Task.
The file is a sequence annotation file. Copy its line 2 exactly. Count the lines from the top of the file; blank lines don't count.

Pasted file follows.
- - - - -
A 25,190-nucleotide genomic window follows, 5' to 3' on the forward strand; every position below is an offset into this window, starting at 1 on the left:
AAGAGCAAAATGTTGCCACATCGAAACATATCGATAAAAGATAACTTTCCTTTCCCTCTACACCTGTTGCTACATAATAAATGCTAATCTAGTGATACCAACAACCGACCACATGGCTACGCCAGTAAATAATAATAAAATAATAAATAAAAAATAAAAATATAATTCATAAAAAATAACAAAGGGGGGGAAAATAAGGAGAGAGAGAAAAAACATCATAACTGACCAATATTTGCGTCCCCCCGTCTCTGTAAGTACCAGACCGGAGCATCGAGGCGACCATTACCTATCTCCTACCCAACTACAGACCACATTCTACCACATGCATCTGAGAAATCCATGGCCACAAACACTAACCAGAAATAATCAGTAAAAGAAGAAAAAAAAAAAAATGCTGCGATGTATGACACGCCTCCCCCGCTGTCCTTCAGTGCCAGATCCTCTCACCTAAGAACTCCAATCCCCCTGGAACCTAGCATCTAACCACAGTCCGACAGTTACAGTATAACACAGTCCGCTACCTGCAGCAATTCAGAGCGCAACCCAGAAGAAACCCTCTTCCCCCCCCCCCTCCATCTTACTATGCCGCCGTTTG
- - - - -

AAGAGCAAAATGTTGCCACATCGAAACATATCGATAAAAGATAACTTTCCTTTCCCTCTACACCTGTTGCTACATAATAAATGCTAATCTAGTGATACCAACAACCGACCACATGGCTACGCCAGTAAATAATAATAAAATAATAAATAAAAAATAAAAATATAATTCATAAAAAATAACAAAGGGGGGGAAAATAAGGAGAGAGAGAAAAAACATCATAACTGACCAATATTTGCGTCCCCCCGTCTCTGTAAGTACCAGACCGGAGCATCGAGGCGACCATTACCTATCTCCTACCCAACTACAGACCACATTCTACCACATGCATCTGAGAAATCCATGGCCACAAACACTAACCAGAAATAATCAGTAAAAGAAGAAAAAAAAAAAAATGCTGCGATGTATGACACGCCTCCCCCGCTGTCCTTCAGTGCCAGATCCTCTCACCTAAGAACTCCAATCCCCCTGGAACCTAGCATCTAACCACAGTCCGACAGTTACAGTATAACACAGTCCGCTACCTGCAGCAATTCAGAGCGCAACCCAGAAGAAACCCTCTTCCCCCCCCCCCTCCATCTTACTATGCCGCCGTTTG